Now, a second step is known as emotional and psychological distancing, where you emotionally and psychologically sort of distance yourself from it. You say, “Since this is temporary, benign, not dangerous, there’s no need for me to be terrified and scared. In fact, if I am terrified and scared, that will only make the whole thing more terrifying and worse.” So you do this trick to soothe your brain a little bit.

KATE [VO]: Baland says step three is to focus your attention on one really positive or pleasant thought.

BALAND: Right. So this could be, you know, the face of your mother, could be something pleasant, a memory, it could be a prayer. Whatever is extremely emotionally powerful and profound for you, Kate. You think about that and in that way, you recruit all your attentional circuits onto that. And so you avoid having distractions pull away from your attention and make you sort of think about ghosts and have hallucinations and all that. It’s almost like the brain, we know it has limited attentional capabilities and capacities, and we want to sort of hijack your attention to ourselves, to positive things and in that way, change the lens by which you view the world in this way.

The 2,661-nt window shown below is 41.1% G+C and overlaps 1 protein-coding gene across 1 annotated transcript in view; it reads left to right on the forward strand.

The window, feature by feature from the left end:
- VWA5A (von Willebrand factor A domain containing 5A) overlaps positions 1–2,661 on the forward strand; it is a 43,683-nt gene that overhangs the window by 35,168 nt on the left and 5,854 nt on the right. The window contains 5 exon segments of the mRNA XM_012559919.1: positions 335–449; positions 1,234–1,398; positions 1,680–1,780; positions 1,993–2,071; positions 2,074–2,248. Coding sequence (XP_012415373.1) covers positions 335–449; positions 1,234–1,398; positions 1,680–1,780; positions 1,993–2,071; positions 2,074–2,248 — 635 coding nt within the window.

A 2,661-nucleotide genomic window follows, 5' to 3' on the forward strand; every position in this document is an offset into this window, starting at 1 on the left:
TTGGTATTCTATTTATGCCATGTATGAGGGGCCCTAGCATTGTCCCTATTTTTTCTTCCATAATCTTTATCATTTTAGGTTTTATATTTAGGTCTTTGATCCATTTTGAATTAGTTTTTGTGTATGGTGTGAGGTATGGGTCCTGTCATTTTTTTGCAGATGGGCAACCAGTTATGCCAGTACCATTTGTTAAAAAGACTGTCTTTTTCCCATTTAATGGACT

KATE [VO]: And finally, Baland says that the next time this happens, I just need to chill out. Relax my muscles and try to stay still. And don’t fight the rapid REM breathing.

BALAND: So you want to avoid all that and just go with the flow. And hopefully these four steps could be useful.

KATE: Thank you for that. Yeah, I mean, there’s so much to be curious about in that way, it’s such an ultimate mystery and as you said, this kind of border between ourselves, this image of ourselves and also where we begin, where we end, where consciousness kind of begins or maybe never ends.